The Looming State Budget Crisis

States and local governments cannot rely on the Federal Reserve to print money. As they face financial difficulties not seen since the 1930s, this is significant. We see the consequence of this difference on display daily in the sovereign bond market; the United States and the United Kingdom have exceptionally low long-term interest rates despite large budget gaps while equally large budget gaps in Spain and Greece have been rewarded with crisis.

Last night 60 Minutes broadcast a must-see segment highlighting the state and local government crisis to come with pointed commentary from Meredith Whitney, the bank analysts and financial advisor, and Chris Christie, the Republican governor of New Jersey. The story they tell is very complicated involving numerous topics: jobs, stimulus, budget deficits, pensions, unions, municipal bonds and even bailouts or double dip.  The 13 minute video is below followed by a few comments.

Credit Writedowns has been writing about this problem for some time. See our posts under the tag "local government". One of the first posts in March 2008 titled "State and local governments: budget cuts likely" outlined how revenue shortfalls due to the housing bust would mandate budget cuts for states where balanced budget mandates are the rule, not the exception.

The question then becomes: what can we expect as taxpayers in terms of services for our hard-earned tax dollars? Charles Hugh Smith has an excellent blog on this very topic. My understanding is that much of the State and local budget is mandated and hard to cut. Therefore, cuts will occur in areas of greatest leverage: infrastructure — both human and transportation. It is a safe bet that we will get less in infrastructure and education, in particular. After incidents like the Minneapolis bridge collapse, we all know that our governments have continued to under-invest in infrastructure despite boom times. Now that revenue for local and state governments has fallen, it is to be expected that infrastructure projects will be even less likely going forward.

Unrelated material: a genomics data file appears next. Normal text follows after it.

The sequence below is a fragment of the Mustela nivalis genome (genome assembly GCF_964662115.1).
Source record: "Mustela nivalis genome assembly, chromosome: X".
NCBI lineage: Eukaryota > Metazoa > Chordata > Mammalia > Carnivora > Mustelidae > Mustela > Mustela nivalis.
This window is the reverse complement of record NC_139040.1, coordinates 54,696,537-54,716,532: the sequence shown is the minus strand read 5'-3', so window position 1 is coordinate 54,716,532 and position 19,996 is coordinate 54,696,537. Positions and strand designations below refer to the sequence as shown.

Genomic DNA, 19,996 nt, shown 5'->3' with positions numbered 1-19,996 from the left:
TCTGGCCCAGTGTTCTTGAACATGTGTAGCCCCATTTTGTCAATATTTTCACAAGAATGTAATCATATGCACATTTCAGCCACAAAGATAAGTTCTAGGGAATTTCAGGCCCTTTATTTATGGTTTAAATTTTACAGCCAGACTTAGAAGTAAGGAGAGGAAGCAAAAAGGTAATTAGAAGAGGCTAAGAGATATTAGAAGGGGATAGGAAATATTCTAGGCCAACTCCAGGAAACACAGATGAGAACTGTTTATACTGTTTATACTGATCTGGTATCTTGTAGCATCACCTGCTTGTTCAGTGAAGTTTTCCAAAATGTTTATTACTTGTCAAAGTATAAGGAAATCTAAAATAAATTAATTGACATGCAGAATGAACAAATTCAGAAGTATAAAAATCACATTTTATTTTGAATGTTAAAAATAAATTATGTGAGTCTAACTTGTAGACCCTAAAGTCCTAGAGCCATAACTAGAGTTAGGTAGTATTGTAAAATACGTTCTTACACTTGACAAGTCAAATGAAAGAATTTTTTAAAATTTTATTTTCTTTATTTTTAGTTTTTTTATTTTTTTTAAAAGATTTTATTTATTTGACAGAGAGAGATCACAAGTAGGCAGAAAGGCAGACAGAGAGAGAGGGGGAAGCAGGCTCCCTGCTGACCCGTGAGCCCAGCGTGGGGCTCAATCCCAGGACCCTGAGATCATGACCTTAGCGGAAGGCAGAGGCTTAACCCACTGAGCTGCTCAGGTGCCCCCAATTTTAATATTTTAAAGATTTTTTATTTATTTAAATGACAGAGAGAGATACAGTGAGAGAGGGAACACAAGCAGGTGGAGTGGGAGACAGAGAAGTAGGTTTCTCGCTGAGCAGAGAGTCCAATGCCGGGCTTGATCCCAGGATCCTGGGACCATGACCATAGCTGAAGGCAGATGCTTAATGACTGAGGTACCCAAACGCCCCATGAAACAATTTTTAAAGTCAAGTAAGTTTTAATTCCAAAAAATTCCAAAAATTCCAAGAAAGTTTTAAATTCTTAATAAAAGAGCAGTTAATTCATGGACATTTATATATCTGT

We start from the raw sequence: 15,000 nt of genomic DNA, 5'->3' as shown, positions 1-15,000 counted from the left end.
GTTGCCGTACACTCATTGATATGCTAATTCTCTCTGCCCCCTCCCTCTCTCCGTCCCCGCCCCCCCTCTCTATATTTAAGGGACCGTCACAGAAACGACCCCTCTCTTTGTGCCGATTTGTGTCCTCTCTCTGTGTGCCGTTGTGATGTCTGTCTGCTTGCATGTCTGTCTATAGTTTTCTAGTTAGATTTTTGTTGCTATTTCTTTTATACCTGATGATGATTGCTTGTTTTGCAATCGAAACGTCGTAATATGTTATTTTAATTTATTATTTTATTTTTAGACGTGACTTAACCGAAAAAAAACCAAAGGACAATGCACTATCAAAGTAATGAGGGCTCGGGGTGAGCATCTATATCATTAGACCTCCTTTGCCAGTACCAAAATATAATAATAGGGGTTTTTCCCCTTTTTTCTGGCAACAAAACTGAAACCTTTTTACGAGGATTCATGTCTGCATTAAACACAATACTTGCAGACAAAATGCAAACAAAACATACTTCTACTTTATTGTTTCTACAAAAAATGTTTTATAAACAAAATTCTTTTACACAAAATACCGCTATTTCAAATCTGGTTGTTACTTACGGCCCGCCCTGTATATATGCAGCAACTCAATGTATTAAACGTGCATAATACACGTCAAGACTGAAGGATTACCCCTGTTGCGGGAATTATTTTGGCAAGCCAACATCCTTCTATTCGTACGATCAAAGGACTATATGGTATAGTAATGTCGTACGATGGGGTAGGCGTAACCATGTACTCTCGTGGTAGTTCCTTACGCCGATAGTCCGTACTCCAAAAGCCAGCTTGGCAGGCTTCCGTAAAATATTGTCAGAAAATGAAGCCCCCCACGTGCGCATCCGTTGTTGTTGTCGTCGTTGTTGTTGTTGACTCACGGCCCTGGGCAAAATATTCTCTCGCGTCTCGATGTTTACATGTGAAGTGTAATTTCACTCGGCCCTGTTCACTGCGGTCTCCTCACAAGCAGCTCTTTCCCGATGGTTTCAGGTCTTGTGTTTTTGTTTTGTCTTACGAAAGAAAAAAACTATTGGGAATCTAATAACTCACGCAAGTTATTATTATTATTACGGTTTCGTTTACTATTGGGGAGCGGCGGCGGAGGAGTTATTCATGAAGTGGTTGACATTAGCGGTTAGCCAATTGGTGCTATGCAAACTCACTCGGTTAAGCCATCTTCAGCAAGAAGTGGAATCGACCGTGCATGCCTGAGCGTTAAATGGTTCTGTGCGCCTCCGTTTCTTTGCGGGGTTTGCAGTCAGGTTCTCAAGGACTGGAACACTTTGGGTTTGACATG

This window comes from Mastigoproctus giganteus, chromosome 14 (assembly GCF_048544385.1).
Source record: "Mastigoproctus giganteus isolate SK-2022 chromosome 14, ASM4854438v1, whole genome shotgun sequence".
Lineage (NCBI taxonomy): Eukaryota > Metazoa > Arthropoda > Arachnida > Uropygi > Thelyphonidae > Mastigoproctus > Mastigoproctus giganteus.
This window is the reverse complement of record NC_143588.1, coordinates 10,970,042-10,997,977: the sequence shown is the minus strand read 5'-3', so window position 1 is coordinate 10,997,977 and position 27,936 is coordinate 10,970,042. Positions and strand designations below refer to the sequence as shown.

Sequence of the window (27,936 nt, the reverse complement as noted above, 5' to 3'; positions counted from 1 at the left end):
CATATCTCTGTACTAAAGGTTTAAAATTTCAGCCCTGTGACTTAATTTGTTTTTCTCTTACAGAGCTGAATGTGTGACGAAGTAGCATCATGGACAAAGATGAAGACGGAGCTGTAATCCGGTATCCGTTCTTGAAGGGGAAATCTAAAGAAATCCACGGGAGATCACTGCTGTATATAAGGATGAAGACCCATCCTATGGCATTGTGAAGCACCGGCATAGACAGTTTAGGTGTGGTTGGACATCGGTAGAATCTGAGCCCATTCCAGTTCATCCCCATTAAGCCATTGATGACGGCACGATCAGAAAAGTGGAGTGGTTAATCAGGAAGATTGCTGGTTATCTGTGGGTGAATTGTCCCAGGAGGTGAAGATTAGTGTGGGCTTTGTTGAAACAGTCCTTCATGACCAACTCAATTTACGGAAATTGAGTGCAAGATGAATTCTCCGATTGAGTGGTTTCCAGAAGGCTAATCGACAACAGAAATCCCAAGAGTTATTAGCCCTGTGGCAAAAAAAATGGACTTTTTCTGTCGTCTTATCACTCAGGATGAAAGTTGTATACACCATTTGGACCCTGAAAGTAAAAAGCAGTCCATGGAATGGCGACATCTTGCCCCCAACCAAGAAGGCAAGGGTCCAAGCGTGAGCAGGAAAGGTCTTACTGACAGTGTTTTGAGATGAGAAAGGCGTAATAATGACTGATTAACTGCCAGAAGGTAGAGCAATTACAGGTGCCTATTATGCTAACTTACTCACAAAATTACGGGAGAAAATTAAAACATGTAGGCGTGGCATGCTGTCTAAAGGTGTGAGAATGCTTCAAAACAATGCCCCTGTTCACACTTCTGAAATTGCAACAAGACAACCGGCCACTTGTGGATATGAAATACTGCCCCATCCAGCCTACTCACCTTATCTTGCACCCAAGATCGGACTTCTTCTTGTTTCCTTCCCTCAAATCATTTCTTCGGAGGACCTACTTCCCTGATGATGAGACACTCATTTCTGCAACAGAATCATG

I expect many municipalities to enter bankruptcy. Others will be forced to make major cuts to stay viable and avoid bankruptcies. So, a likely outgrowth of the housing bubble is a decaying infrastructure and poor education. For those of us who can think of historical parallels, the United Kingdom after World War II is an apt one. There, decades-long under-investment after the crippling war left the country’s roadways and education system in a shambles from which it is still recovering over 60 years later. It wasn’t called the ‘Sick Man of Europe’ for nothing.

Also see "Are munis the next shoe to drop?" from April 2010 based on a post by Rick Bookstaber. Regarding risks in the muni market, I think Rick has this right. Federal stimulus has put the day of reckoning off and QE3 using municipal bonds may well do as well. But eventually, the cuts – and the defaults – are coming.

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